We consider fuel cell to be a key technology to future mobility – and on our stand at Paris we have another showstopper: the Fuel Cell Sedan. After 20 years of development, our first production hydrogen car, the Fuel Cell Sedan will be coming to Europe in the summer of 2015, initially available in the UK, Germany and Denmark.

At first glance you could be mistaken for thinking you were looking at a conventional petrol powered sedan, but look a little closer and you’ll see that beneath its body sits the future of sustainable motoring.

In place of the much-loved combustion engine sits something completely new: a fuel cell stack. Hydrogen, which can be manufactured from natural energies such as solar and wind, reacts with oxygen from the air to generate electricity. Working independently or both together, the hydrogen fuel cell along with electricity stored in a battery can take you wherever you want to go.

And the most incredible thing: the only emission from the exhaust is water vapour! Combine this with a refuelling time of around three minutes and driving range of over 500km, and space for four, and you can see that the Fuel Cell Sedan offers the flexibility of a conventional car, without any of the harmful drawbacks.

It will take time, and we will take it step-by-step, but we are positive that in the not-too distant future fuel cell cars will become a common sight on our roads. There’s no question that the future looks bright, but for the here and now Hybrid technology remains at the core of our business. Hybrid has become synonymous with Toyota and vice-versa, and we expect it to be the powertrain of choice for the majority of the market.

With nearly half of all Auris, and over a third of Yaris sales powered by hybrid, this technology has become a real differentiator for Toyota.

Toyota powertrain technology roadmap

The Toyota powertrain roadmap envisages efficient use of all available energy sources, to ensure a long-term future for private and public transport despite the increasing burden of restrictions on the use of traditional fossil fuels.

In this context, Toyota has been working for more than 40 years on the design and development of more environmentally responsible means of transport, with the aim of ultimately offering a full range of ecological vehicles to suit all types of user.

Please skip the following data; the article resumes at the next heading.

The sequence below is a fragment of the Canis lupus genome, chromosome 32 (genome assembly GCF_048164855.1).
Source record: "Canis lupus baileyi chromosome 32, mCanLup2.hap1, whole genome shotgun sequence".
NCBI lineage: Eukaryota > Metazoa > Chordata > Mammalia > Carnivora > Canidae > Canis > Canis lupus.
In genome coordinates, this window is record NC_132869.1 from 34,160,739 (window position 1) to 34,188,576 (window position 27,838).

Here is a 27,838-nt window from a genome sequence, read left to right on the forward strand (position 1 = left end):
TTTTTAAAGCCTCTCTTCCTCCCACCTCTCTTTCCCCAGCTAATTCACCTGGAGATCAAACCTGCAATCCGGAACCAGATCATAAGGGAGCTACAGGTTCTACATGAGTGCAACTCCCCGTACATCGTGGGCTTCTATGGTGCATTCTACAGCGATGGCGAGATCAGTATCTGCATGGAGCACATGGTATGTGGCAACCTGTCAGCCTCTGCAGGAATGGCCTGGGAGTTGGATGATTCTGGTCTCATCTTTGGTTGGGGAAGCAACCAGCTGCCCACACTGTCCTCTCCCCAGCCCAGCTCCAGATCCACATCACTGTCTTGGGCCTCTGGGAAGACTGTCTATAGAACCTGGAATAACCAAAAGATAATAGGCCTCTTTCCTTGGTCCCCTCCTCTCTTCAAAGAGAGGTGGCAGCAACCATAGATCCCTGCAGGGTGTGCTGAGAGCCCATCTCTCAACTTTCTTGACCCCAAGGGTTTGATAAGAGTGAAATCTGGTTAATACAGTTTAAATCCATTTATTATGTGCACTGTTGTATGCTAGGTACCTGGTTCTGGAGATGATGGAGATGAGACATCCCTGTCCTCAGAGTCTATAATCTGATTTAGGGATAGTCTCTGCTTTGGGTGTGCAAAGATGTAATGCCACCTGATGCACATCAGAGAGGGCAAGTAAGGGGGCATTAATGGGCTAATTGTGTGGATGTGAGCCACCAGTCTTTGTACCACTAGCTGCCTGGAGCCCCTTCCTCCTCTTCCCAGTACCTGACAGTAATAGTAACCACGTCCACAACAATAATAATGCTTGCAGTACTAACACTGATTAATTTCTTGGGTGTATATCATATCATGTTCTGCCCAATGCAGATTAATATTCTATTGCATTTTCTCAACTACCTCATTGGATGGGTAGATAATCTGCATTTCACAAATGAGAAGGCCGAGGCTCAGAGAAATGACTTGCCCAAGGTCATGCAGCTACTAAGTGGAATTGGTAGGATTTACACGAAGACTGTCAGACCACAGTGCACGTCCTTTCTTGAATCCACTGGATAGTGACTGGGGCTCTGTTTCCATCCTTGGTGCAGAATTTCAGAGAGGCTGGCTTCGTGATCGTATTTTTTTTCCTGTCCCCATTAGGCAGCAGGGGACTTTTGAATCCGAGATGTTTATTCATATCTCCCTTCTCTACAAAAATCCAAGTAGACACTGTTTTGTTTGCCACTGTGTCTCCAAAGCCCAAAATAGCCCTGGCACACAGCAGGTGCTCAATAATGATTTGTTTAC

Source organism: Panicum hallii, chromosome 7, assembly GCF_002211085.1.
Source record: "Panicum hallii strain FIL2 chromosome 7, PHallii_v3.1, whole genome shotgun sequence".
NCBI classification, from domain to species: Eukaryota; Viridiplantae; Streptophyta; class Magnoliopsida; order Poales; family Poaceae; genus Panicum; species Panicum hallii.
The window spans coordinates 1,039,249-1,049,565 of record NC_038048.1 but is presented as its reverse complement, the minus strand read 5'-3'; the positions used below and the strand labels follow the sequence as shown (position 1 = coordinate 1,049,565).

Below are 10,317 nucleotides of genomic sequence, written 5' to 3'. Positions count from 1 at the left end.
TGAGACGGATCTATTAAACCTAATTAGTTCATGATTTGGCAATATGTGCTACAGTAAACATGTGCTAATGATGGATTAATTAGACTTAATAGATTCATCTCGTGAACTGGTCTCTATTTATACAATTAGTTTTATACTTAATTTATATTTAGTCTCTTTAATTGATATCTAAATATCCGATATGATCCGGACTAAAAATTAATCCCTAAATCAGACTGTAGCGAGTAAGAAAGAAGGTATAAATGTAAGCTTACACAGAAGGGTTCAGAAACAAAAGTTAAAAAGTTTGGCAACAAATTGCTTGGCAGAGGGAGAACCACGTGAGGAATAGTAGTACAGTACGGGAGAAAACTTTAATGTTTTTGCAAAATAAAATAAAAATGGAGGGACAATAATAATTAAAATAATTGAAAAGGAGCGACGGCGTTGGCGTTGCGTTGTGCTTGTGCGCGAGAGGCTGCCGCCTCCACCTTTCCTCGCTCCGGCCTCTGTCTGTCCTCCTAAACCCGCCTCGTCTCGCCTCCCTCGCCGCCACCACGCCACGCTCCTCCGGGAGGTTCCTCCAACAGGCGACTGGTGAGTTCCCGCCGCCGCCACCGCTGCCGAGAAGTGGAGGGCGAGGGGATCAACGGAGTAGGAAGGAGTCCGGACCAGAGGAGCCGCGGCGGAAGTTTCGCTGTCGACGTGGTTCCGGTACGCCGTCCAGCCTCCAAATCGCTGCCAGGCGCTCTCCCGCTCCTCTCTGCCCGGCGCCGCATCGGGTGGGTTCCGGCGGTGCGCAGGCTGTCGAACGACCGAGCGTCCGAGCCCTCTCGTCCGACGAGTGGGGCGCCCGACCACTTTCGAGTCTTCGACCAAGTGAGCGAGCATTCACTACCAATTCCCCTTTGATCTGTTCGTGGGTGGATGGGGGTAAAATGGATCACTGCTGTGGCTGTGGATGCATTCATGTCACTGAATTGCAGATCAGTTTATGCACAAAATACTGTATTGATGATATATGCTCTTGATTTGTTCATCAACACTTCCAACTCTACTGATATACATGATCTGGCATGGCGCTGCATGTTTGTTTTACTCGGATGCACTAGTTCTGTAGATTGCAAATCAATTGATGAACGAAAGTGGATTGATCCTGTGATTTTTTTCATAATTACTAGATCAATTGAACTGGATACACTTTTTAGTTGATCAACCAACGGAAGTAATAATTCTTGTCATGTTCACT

Drawing on its unrivalled experience in hybrid powerplants, Toyota is already producing electric vehicles, hybrids and rechargeable “plug-in” hybrids and is preparing to launch its first Fuel Cell Sedan. In this way the company is laying the foundations for the future co-existence of several types of low or even zero-emissions cars.

In the immediate future, short-range, individual mobility will be catered for by small, typically urban electric vehicles such as i-Road. At the other end of the scale, the Fuel Cell Sedan will be appropriate for long-distance journeys, public transport and freight haulage.

Between these two developing solutions, most vehicles will continue to use an internal combustion engine, powered by liquid fuels, including petrol, diesel and bio fuels, and compressed gases, such as natural gas.

Toyota remains convinced that its award-winning hybrid powerplant – with more than seven million worldwide sales to its credit – is the mobility technology best suited to addressing environmental issues and the depletion of energy resources.

Toyota’s system is a 100 per cent “series-parallel” hybrid, capable of running on a combination of electric and internal combustion engine power, or on electric power alone. It has the performance attributes of a parallel hybrid and the simplicity and clean-running advantages of a series hybrid, without experiencing the associated drawbacks of either system.

Figures published by the European Commission and European Environment Agency for 2013 show that average emissions for Toyota and Lexus vehicles sold in Europe were 116.6g/km. This shows that the company already performs better than the official 2015 target of 127.9g/km by a margin of 11.3g/km.